Lessons Learned From the Field-Testing of Healthy Love: An HIV Prevention Intervention for Black Women

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Abstract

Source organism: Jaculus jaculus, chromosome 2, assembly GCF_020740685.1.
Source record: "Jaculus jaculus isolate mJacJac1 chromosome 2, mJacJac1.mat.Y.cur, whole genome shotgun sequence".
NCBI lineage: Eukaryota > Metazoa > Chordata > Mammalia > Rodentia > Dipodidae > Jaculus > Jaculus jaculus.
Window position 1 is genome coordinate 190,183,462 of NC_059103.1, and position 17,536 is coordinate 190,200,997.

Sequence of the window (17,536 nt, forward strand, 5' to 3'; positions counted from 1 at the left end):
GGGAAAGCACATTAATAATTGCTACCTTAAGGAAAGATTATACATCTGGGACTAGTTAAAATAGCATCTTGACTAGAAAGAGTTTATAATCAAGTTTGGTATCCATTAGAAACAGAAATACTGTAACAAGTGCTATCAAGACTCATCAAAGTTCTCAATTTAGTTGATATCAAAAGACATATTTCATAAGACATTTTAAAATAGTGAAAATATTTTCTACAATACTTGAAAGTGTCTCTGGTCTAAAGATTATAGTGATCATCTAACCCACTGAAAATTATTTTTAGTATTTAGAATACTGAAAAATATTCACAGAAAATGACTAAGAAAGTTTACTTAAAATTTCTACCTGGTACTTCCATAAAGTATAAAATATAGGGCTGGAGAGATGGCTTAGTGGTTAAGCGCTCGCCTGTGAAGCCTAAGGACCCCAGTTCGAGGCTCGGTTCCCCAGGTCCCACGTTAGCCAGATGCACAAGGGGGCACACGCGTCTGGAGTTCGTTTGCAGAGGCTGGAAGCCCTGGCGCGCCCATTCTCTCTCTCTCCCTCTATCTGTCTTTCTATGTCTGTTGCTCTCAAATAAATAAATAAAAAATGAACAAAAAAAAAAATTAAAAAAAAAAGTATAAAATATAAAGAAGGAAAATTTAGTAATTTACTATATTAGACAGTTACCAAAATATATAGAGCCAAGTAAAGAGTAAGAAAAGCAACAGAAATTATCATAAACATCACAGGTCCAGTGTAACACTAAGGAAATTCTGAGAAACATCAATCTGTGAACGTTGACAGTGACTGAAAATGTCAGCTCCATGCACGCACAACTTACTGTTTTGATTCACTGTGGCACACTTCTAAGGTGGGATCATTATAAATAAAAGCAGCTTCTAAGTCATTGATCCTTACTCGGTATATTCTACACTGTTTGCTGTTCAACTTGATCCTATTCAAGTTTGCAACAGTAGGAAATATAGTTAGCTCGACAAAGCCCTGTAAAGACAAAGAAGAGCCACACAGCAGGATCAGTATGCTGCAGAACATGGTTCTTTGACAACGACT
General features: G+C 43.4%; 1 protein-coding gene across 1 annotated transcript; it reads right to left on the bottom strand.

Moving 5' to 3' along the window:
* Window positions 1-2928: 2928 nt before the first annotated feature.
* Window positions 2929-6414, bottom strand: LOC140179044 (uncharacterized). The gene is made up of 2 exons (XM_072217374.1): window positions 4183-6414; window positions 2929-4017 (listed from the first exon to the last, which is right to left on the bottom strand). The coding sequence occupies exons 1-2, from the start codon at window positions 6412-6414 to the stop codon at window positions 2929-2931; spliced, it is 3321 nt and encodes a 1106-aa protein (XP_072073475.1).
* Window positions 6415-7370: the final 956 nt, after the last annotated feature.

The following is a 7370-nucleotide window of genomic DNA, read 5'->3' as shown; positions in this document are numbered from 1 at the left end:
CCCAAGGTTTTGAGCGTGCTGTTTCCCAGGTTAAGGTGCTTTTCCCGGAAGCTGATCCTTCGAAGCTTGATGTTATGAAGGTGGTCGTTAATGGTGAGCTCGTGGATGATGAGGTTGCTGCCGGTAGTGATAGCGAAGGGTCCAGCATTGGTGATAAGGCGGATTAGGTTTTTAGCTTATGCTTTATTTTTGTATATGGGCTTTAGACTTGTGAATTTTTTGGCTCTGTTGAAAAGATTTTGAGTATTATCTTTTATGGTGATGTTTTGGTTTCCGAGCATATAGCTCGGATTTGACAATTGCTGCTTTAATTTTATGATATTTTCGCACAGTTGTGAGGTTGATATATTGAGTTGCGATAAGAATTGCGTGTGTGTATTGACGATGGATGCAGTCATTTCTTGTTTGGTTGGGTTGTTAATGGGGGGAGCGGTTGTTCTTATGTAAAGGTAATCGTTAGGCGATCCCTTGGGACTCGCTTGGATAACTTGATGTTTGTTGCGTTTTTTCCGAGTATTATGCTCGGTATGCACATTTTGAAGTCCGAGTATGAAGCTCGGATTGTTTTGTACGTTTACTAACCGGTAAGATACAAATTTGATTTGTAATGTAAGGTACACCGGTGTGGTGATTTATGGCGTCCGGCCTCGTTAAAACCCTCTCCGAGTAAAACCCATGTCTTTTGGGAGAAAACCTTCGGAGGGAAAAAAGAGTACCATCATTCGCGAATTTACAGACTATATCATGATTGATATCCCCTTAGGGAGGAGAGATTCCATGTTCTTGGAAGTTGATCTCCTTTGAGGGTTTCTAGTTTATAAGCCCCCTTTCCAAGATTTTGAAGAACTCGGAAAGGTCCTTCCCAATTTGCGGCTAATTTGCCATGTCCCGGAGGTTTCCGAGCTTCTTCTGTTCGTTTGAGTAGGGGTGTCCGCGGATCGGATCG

Background. Healthy Love is a brief, highly interactive, single-session, group-level HIV prevention intervention designed for African American women that is effective at reducing sex risk behaviors and increasing condom use and HIV testing among participants. The Centers for Disease Control and Prevention, through a contract, developed a user-friendly intervention package that would allow organizations to adopt and implement Healthy Love with fidelity. Method. Training and implementation materials were developed to support original research protocols, and piloted and revised to conduct field-testing with case study agencies (CSAs). Three CSAs were selected to deliver the intervention over a 3-month period to test the utility of intervention materials and feasibility of implementation. Results. All CSAs were able to successfully deliver 10 sessions with a total of 185 women ranging from 18 to 59 years of age. Successes and challenges encountered in training, preimplementation activities, and intervention delivery are described. Discussion. Lessons learned from training, technical assistance, and process monitoring and evaluation informed final package revisions. Research to practice recommendations are shared as is guidance for future implementations of Healthy Love. The research to practice process used is a model approach for developing a comprehensive intervention package and will support the adoption of Healthy Love by other organizations.

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